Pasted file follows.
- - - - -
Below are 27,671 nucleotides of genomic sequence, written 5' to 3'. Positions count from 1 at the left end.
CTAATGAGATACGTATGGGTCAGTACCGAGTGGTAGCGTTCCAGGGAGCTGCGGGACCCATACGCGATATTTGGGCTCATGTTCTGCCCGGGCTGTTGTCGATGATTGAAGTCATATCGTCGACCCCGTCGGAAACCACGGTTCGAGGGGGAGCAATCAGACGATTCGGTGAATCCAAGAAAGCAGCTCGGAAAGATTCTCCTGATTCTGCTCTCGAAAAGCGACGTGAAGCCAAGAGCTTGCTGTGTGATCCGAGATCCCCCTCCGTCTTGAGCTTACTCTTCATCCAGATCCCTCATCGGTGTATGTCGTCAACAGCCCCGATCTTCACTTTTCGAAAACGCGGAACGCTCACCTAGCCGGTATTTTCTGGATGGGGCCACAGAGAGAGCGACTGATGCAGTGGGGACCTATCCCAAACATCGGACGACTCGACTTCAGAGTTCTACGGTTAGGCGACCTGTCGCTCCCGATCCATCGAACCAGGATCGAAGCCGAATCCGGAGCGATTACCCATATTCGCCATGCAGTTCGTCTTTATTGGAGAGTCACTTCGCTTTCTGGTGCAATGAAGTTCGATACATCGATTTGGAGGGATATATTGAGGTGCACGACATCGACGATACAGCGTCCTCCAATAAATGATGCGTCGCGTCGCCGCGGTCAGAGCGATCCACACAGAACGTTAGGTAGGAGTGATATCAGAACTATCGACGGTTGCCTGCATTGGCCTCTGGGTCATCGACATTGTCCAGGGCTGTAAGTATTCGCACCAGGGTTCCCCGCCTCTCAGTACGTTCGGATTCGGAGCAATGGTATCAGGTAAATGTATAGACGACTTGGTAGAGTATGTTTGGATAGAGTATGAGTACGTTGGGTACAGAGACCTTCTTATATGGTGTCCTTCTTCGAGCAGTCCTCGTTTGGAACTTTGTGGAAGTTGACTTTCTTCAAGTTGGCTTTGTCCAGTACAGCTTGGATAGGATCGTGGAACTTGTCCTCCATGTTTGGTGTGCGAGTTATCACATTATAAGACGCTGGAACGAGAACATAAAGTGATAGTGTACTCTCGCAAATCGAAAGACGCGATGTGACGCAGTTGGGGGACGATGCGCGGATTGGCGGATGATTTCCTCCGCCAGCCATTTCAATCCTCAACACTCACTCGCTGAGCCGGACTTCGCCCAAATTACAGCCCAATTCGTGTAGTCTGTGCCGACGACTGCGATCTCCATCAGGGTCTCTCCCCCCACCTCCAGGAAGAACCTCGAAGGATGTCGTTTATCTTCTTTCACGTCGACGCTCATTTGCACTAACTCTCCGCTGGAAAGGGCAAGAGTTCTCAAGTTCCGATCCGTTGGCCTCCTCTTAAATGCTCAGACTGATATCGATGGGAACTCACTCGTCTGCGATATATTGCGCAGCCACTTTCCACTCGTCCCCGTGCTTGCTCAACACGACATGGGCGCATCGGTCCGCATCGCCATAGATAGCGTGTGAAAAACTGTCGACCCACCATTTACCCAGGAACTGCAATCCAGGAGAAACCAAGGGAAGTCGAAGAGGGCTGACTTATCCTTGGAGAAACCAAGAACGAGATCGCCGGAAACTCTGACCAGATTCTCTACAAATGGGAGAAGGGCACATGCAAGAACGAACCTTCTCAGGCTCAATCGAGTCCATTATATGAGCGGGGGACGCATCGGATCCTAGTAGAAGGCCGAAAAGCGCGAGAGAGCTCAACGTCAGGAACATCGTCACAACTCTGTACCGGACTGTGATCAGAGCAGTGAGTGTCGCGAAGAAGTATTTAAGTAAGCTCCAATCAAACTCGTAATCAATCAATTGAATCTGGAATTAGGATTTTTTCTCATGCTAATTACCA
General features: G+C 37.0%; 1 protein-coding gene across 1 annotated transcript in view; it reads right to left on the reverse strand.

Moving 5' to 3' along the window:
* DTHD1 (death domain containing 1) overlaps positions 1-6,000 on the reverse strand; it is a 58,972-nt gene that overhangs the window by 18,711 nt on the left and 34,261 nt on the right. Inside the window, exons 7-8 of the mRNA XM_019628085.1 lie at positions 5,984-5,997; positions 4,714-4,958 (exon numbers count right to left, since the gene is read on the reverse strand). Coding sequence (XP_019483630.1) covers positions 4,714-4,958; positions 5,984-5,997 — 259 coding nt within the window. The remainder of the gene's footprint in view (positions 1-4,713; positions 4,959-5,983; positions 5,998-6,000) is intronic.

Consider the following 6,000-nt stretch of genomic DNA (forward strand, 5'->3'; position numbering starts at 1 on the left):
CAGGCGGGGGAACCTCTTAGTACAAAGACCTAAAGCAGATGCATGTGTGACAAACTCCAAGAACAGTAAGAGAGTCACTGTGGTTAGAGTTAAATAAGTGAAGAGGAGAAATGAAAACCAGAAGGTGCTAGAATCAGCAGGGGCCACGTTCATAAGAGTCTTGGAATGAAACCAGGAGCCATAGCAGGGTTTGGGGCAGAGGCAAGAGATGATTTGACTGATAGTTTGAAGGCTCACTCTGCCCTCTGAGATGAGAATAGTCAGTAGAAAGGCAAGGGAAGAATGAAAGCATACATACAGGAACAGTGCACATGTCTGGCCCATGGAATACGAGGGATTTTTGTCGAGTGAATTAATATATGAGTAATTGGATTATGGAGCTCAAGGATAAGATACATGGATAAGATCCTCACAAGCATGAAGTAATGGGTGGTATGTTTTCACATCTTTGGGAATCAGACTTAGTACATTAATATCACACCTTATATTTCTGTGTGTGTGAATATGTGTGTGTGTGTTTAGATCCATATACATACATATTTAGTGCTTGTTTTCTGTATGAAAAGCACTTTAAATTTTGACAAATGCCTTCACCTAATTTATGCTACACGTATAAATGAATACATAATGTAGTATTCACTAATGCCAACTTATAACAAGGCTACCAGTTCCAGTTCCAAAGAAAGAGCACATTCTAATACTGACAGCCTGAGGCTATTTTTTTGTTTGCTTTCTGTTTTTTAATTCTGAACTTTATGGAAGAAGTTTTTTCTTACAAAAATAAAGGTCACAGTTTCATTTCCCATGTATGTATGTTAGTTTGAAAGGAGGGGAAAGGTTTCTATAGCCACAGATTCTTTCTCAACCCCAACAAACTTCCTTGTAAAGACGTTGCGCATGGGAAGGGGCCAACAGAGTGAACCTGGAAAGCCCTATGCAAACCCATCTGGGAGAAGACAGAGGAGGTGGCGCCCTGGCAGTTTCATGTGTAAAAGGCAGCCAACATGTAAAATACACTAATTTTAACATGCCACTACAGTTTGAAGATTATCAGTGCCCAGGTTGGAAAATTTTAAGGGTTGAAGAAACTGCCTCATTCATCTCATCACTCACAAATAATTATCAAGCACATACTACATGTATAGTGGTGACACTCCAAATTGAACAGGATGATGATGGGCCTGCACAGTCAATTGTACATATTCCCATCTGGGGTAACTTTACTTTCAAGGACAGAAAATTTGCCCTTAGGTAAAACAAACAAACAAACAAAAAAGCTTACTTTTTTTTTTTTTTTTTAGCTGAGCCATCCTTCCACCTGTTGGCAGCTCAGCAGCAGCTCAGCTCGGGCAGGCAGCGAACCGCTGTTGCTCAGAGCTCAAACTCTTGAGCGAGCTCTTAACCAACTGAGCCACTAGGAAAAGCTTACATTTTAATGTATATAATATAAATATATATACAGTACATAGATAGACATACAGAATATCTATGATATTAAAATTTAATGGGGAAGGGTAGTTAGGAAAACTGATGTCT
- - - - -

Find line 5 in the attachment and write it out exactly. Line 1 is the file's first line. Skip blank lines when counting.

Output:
* DTHD1 (death domain containing 1) overlaps positions 1-6,000 on the reverse strand; it is a 58,972-nt gene that overhangs the window by 18,711 nt on the left and 34,261 nt on the right. Inside the window, exons 7-8 of the mRNA XM_019628085.1 lie at positions 5,984-5,997; positions 4,714-4,958 (exon numbers count right to left, since the gene is read on the reverse strand). Coding sequence (XP_019483630.1) covers positions 4,714-4,958; positions 5,984-5,997 — 259 coding nt within the window. The remainder of the gene's footprint in view (positions 1-4,713; positions 4,959-5,983; positions 5,998-6,000) is intronic.